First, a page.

• joint pain, which is accelerated by the swimmer’s shoulder and she can
  • get very tired
  • mood swings
  • increased appetite.

Yesterday Madison fainted at the London Aquatics Centre and I had to leave my official’s post and take her home.

We rang NHS 111 and then went to the A & E and been told it was just a faint. I am considering making a complaint to the NHS about the quality of advice we are getting.

Facilitating a world record

To my total surprise, on Saturday, Eleanor Simmonds, achieved a new world record in the 400 m freestyle in the lane I served as time-keeper, it was lane 7 of the London Aquatics Centre.

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Superb swim by Ellie Simmonds in the 400FR breaking her own Paraswimming Short-Course World Record (set in 2013) with a time of 5:26.76 – superb effort in Ellie’s return to . Congratutations!!!

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That is what make being an official worthwhile, it is the knowledge that we can facilitate and assist greatness in the pool.

 

Shame to miss the London Region

Is it not doubly annoying when you qualify for a regional championships but then can’t take your place in the lanes?

Worked so hard to get to the Regional Winter champs but unfortunately my shoulders have suffered the worst wear ever.

Well, can hope that all the County times for 2019 will at least come in handy. It will take a while to get back to peak fitness after this long break but never give up.

Nan will be an official and Madison can watch live results here.

Basildon weekend

It’s always nice to go to Basildon, it’s a well established club with great swimmers and officials who run it smoothly.

Anybody visiting can pick up a lot of good pointers to take home to our own clubs on how to do things.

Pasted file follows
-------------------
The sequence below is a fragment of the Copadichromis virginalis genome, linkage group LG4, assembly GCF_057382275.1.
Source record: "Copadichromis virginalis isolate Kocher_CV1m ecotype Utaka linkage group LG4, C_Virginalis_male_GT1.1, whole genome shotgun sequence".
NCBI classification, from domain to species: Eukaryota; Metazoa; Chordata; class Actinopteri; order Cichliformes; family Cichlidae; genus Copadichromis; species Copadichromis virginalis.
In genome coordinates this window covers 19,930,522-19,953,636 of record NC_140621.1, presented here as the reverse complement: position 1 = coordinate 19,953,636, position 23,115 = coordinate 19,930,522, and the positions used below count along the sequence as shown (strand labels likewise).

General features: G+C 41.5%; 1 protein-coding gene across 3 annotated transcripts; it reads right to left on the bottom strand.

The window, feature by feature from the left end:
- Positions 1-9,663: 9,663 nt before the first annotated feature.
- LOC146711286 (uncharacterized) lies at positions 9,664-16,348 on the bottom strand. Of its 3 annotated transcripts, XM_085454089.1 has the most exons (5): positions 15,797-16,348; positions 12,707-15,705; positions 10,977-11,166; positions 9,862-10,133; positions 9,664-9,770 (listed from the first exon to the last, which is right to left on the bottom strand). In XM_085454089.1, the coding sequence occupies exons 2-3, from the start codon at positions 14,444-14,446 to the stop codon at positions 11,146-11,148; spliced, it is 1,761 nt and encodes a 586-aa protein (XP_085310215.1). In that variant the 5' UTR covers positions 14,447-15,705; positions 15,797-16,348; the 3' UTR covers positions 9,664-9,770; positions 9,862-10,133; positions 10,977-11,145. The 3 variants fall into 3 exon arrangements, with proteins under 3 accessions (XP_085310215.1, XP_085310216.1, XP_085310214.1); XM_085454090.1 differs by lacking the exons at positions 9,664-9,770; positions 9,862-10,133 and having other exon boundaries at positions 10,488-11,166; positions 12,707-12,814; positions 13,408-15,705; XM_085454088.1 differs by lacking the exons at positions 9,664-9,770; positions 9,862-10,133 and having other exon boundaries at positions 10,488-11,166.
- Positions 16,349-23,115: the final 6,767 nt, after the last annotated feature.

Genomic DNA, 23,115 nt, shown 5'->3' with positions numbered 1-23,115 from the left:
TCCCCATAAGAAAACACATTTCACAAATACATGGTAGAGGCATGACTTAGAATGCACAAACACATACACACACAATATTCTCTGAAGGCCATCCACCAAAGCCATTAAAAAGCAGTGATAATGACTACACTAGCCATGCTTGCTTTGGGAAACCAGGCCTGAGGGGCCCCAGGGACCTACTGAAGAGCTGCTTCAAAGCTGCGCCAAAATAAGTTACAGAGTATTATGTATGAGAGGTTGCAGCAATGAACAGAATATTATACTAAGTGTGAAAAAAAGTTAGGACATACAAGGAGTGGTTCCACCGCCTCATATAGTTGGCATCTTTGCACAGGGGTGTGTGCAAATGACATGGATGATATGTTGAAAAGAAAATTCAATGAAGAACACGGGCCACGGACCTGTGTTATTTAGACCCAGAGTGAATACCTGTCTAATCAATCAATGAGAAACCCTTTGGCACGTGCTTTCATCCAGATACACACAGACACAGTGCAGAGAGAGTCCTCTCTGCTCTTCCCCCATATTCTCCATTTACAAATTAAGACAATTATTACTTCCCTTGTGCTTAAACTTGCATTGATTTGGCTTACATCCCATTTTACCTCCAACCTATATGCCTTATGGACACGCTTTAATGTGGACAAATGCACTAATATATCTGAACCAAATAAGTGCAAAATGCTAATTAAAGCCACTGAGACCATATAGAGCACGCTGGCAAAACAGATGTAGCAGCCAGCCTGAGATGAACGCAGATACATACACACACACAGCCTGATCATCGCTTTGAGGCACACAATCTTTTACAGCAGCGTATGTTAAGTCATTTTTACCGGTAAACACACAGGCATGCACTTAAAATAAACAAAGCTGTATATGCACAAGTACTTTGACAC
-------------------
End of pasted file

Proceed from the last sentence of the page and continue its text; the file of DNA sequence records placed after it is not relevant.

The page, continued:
They actually have porcelain cups for the tea and coffee, which I prefer instead of the throwaway paper or plastic ones. It’s all those little things that make a competition weekend.

Madison could not compete on that occasion and it is a huge miss not to be able to take part in competitions such as Basildon as the buzz of being an active part of a team makes the swimmer.

But being able to stick out problems and hang in there and hope for a better future in the sport is also important because the life of a swimmer is not just about winning the medals when you are 10 or 12 or 14, 16, 18, it is about making swimming a sport for life and using performance to overcome difficulties and stick to the goals.

In fact the life-style of being a swimmer, the daily routines of early morning AM training, then going to school, then off to the pool again, should become a life-style to carry on throughout the years when getting jobs and going swimming before or after work.

All sports would suffer if every athlete with a temporary problem would drop out. Many of our swimmers won medals yesterday and without a doubt will win them today and Madison can look at those medals she won in Basildon previously and savour the moment and the memory.